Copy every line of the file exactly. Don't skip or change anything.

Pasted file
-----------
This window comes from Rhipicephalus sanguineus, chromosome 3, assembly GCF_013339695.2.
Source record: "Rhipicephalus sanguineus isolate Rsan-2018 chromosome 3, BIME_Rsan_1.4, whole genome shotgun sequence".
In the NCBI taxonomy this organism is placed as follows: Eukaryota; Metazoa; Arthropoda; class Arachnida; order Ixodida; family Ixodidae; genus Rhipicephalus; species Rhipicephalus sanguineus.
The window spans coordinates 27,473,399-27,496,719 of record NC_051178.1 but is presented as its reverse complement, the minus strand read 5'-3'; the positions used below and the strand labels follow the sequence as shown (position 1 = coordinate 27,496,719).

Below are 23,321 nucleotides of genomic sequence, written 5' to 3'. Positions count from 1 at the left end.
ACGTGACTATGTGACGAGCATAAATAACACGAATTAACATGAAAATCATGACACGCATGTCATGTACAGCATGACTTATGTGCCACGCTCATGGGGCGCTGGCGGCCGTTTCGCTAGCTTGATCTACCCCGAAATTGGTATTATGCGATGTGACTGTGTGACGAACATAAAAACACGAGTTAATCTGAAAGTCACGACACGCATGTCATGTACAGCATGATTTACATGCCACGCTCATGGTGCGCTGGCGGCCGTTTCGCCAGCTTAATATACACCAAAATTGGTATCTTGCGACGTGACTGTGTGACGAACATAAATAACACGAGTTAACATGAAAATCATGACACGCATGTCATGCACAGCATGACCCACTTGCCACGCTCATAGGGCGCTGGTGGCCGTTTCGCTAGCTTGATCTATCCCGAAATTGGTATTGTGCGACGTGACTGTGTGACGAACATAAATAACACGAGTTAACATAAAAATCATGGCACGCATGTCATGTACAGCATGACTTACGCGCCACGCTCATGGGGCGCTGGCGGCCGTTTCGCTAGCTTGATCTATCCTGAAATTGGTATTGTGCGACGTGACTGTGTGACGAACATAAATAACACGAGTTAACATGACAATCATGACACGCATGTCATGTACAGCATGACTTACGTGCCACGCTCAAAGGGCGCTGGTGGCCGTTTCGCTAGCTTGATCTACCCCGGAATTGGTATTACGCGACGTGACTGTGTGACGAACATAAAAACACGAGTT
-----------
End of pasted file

This window comes from Rhipicephalus sanguineus, chromosome 3, assembly GCF_013339695.2.
Source record: "Rhipicephalus sanguineus isolate Rsan-2018 chromosome 3, BIME_Rsan_1.4, whole genome shotgun sequence".
In the NCBI taxonomy this organism is placed as follows: Eukaryota; Metazoa; Arthropoda; class Arachnida; order Ixodida; family Ixodidae; genus Rhipicephalus; species Rhipicephalus sanguineus.
The window spans coordinates 27,473,399-27,496,719 of record NC_051178.1 but is presented as its reverse complement, the minus strand read 5'-3'; the positions used below and the strand labels follow the sequence as shown (position 1 = coordinate 27,496,719).

Below are 23,321 nucleotides of genomic sequence, written 5' to 3'. Positions count from 1 at the left end.
ACGTGACTATGTGACGAGCATAAATAACACGAATTAACATGAAAATCATGACACGCATGTCATGTACAGCATGACTTATGTGCCACGCTCATGGGGCGCTGGCGGCCGTTTCGCTAGCTTGATCTACCCCGAAATTGGTATTATGCGATGTGACTGTGTGACGAACATAAAAACACGAGTTAATCTGAAAGTCACGACACGCATGTCATGTACAGCATGATTTACATGCCACGCTCATGGTGCGCTGGCGGCCGTTTCGCCAGCTTAATATACACCAAAATTGGTATCTTGCGACGTGACTGTGTGACGAACATAAATAACACGAGTTAACATGAAAATCATGACACGCATGTCATGCACAGCATGACCCACTTGCCACGCTCATAGGGCGCTGGTGGCCGTTTCGCTAGCTTGATCTATCCCGAAATTGGTATTGTGCGACGTGACTGTGTGACGAACATAAATAACACGAGTTAACATAAAAATCATGGCACGCATGTCATGTACAGCATGACTTACGCGCCACGCTCATGGGGCGCTGGCGGCCGTTTCGCTAGCTTGATCTATCCTGAAATTGGTATTGTGCGACGTGACTGTGTGACGAACATAAATAACACGAGTTAACATGACAATCATGACACGCATGTCATGTACAGCATGACTTACGTGCCACGCTCAAAGGGCGCTGGTGGCCGTTTCGCTAGCTTGATCTACCCCGGAATTGGTATTACGCGACGTGACTGTGTGACGAACATAAAAACACGAGTT